Oct. 21—Goldman Sachs has a pretty brilliant approach to making sure its highly-paid workers don't' waste a chunk of their workday standing around waiting in line for lunch. As John Carney at CNBC reports, the investment bank charges full price for sandwiches and salads at its cafeteria from 11:30 a.m. to 1:30 p.m. But if you're willing to eat an early or late lunch outside that window, you get a 25 percent discount.
The only thing that doesn't make sense in this strategy, as Business Insider's Josh Barro notes, is that they have created an unfortunate "cliff" effect. The result is that people start standing around at 1:20 in the afternoon -- waiting for the discount to kick in. Also inefficient! Instead, lunch should be put on a sliding scale so that there are no cliff effects. Then make it dynamic, so that the size and timing of the discount adjusts depending on how crowded the cafeteria is on that day. I'm sure there are some people on the Goldman payroll right now who can work out the algorithm in their spare time, just for kicks.*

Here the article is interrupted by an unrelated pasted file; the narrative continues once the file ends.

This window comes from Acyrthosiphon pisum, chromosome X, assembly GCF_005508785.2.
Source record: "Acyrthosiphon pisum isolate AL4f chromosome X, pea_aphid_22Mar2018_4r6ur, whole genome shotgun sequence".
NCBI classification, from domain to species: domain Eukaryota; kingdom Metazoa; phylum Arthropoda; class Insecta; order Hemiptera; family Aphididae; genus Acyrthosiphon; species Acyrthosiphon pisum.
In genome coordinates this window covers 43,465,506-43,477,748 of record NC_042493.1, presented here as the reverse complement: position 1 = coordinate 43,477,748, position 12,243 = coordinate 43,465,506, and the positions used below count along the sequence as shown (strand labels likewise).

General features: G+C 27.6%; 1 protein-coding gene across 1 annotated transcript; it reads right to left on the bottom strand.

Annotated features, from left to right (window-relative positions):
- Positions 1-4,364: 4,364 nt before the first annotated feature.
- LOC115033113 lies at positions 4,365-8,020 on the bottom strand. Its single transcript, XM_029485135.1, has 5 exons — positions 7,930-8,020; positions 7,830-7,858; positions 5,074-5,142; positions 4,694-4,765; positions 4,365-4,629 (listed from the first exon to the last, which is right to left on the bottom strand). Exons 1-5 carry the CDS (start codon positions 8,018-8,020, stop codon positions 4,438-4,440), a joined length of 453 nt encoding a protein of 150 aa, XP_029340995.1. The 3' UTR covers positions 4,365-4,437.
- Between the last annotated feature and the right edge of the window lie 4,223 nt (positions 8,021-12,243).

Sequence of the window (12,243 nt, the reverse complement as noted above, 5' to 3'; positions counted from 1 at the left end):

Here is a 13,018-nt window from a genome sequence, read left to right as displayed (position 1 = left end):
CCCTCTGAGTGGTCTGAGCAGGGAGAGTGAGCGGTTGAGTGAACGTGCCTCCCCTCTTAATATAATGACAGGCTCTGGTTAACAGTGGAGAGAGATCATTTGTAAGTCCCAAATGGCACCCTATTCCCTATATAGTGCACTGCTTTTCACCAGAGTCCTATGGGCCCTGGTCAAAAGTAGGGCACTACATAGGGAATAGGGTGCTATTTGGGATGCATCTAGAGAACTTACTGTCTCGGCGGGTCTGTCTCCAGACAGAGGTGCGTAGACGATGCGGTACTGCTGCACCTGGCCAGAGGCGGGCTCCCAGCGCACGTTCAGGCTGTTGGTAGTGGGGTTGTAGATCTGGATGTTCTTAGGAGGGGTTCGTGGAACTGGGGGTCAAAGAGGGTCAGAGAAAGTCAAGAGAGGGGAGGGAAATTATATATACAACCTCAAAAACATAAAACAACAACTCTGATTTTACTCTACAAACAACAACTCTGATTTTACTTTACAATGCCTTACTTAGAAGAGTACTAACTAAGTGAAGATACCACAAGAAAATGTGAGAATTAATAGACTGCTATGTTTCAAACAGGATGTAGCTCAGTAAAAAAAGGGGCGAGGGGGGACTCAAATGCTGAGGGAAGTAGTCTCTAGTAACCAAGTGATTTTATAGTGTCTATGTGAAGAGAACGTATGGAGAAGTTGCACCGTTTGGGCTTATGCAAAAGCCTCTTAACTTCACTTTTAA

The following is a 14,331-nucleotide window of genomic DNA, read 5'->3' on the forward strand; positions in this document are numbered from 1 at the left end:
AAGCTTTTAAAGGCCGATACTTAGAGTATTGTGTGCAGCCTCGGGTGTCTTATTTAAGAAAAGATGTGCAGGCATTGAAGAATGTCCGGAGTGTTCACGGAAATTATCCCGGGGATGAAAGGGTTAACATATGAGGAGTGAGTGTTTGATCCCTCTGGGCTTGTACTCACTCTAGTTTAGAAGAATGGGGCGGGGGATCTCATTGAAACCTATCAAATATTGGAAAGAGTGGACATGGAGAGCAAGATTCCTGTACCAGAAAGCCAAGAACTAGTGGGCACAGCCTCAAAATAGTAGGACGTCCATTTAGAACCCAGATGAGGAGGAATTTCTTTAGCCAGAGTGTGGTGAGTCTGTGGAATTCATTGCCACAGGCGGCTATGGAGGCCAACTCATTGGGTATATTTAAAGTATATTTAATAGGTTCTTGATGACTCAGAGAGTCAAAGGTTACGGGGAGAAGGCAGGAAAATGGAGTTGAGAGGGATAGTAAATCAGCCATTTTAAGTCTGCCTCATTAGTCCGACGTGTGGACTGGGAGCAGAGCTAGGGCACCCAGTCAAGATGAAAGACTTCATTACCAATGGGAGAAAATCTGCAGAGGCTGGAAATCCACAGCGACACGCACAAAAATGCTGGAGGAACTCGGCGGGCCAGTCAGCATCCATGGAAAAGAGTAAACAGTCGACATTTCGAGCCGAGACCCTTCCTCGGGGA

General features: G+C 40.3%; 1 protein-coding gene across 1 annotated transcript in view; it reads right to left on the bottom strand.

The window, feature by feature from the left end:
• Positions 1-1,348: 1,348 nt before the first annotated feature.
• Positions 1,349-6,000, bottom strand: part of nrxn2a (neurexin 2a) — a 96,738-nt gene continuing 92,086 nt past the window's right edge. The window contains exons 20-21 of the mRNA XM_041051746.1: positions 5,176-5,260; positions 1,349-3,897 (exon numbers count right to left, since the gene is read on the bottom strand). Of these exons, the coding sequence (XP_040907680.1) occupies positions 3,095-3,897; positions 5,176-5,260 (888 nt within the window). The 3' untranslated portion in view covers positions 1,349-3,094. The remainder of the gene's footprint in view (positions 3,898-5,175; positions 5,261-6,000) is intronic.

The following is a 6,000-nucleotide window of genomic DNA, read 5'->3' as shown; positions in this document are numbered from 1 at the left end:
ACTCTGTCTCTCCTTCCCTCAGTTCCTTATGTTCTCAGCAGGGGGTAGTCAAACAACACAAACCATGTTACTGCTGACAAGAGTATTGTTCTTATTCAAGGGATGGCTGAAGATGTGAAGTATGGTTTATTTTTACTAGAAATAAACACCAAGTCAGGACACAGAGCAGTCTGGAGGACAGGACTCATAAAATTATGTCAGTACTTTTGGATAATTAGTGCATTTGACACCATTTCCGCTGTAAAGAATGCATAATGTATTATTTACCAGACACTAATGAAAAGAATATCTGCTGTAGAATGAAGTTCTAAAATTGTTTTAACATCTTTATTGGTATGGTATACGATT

But while the Goldmanites work on that, here's an idea: Restaurants everywhere should learn a thing or two from the Goldman Sachs cafeteria. Restaurateurs tend to see success when their place is so full that nobody else can get in the door. In fact, that's a massive market failure.